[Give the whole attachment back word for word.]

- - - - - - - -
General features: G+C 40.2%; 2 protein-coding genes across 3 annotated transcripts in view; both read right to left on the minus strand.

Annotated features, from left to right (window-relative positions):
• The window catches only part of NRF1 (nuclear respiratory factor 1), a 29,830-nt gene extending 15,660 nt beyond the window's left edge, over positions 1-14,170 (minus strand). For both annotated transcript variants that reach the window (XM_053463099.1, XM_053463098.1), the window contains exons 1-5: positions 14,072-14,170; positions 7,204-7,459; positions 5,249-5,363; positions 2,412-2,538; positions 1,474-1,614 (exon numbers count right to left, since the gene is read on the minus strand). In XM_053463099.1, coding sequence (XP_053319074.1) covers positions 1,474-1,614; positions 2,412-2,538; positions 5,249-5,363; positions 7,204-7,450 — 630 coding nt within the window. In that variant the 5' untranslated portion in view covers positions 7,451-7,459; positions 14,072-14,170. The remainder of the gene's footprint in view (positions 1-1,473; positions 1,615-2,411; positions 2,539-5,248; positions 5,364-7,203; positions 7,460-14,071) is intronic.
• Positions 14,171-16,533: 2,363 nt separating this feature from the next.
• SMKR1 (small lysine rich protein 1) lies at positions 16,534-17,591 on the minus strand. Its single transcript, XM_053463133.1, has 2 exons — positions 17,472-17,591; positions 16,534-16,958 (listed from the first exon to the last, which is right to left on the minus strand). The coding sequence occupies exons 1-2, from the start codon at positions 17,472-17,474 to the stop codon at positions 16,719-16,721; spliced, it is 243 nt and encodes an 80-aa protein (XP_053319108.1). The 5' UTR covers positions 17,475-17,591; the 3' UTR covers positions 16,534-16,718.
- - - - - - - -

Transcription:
General features: G+C 40.2%; 2 protein-coding genes across 3 annotated transcripts in view; both read right to left on the minus strand.

Annotated features, from left to right (window-relative positions):
• The window catches only part of NRF1 (nuclear respiratory factor 1), a 29,830-nt gene extending 15,660 nt beyond the window's left edge, over positions 1-14,170 (minus strand). For both annotated transcript variants that reach the window (XM_053463099.1, XM_053463098.1), the window contains exons 1-5: positions 14,072-14,170; positions 7,204-7,459; positions 5,249-5,363; positions 2,412-2,538; positions 1,474-1,614 (exon numbers count right to left, since the gene is read on the minus strand). In XM_053463099.1, coding sequence (XP_053319074.1) covers positions 1,474-1,614; positions 2,412-2,538; positions 5,249-5,363; positions 7,204-7,450 — 630 coding nt within the window. In that variant the 5' untranslated portion in view covers positions 7,451-7,459; positions 14,072-14,170. The remainder of the gene's footprint in view (positions 1-1,473; positions 1,615-2,411; positions 2,539-5,248; positions 5,364-7,203; positions 7,460-14,071) is intronic.
• Positions 14,171-16,533: 2,363 nt separating this feature from the next.
• SMKR1 (small lysine rich protein 1) lies at positions 16,534-17,591 on the minus strand. Its single transcript, XM_053463133.1, has 2 exons — positions 17,472-17,591; positions 16,534-16,958 (listed from the first exon to the last, which is right to left on the minus strand). The coding sequence occupies exons 1-2, from the start codon at positions 17,472-17,474 to the stop codon at positions 16,719-16,721; spliced, it is 243 nt and encodes an 80-aa protein (XP_053319108.1). The 5' UTR covers positions 17,475-17,591; the 3' UTR covers positions 16,534-16,718.